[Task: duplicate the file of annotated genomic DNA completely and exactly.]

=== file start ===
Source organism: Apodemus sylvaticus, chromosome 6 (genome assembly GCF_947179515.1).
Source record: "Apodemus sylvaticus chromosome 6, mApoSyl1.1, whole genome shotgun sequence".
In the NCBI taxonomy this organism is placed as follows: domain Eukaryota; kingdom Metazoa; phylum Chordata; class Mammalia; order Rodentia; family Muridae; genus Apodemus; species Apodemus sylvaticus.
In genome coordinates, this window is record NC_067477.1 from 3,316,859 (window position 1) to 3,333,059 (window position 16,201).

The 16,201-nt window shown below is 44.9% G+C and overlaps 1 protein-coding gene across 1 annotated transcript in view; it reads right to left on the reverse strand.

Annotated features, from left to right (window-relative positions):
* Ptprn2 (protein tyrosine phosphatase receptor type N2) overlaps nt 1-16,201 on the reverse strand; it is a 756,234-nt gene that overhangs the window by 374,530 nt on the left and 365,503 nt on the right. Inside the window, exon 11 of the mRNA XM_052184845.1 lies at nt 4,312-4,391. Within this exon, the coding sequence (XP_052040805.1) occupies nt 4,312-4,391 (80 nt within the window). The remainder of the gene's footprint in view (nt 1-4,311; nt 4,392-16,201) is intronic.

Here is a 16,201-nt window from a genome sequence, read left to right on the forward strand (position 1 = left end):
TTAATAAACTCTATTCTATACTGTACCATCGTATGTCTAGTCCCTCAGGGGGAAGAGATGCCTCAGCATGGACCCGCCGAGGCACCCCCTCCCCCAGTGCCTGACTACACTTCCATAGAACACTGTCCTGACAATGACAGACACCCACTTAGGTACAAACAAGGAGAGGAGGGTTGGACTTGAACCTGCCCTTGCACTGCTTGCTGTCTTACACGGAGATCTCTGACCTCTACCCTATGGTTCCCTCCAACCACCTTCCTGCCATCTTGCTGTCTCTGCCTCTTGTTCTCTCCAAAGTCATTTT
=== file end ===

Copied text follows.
Source organism: Apodemus sylvaticus, chromosome 6 (genome assembly GCF_947179515.1).
Source record: "Apodemus sylvaticus chromosome 6, mApoSyl1.1, whole genome shotgun sequence".
In the NCBI taxonomy this organism is placed as follows: domain Eukaryota; kingdom Metazoa; phylum Chordata; class Mammalia; order Rodentia; family Muridae; genus Apodemus; species Apodemus sylvaticus.
In genome coordinates, this window is record NC_067477.1 from 3,316,859 (window position 1) to 3,333,059 (window position 16,201).

The 16,201-nt window shown below is 44.9% G+C and overlaps 1 protein-coding gene across 1 annotated transcript in view; it reads right to left on the reverse strand.

Annotated features, from left to right (window-relative positions):
* Ptprn2 (protein tyrosine phosphatase receptor type N2) overlaps nt 1-16,201 on the reverse strand; it is a 756,234-nt gene that overhangs the window by 374,530 nt on the left and 365,503 nt on the right. Inside the window, exon 11 of the mRNA XM_052184845.1 lies at nt 4,312-4,391. Within this exon, the coding sequence (XP_052040805.1) occupies nt 4,312-4,391 (80 nt within the window). The remainder of the gene's footprint in view (nt 1-4,311; nt 4,392-16,201) is intronic.

Here is a 16,201-nt window from a genome sequence, read left to right on the forward strand (position 1 = left end):
TTAATAAACTCTATTCTATACTGTACCATCGTATGTCTAGTCCCTCAGGGGGAAGAGATGCCTCAGCATGGACCCGCCGAGGCACCCCCTCCCCCAGTGCCTGACTACACTTCCATAGAACACTGTCCTGACAATGACAGACACCCACTTAGGTACAAACAAGGAGAGGAGGGTTGGACTTGAACCTGCCCTTGCACTGCTTGCTGTCTTACACGGAGATCTCTGACCTCTACCCTATGGTTCCCTCCAACCACCTTCCTGCCATCTTGCTGTCTCTGCCTCTTGTTCTCTCCAAAGTCATTTT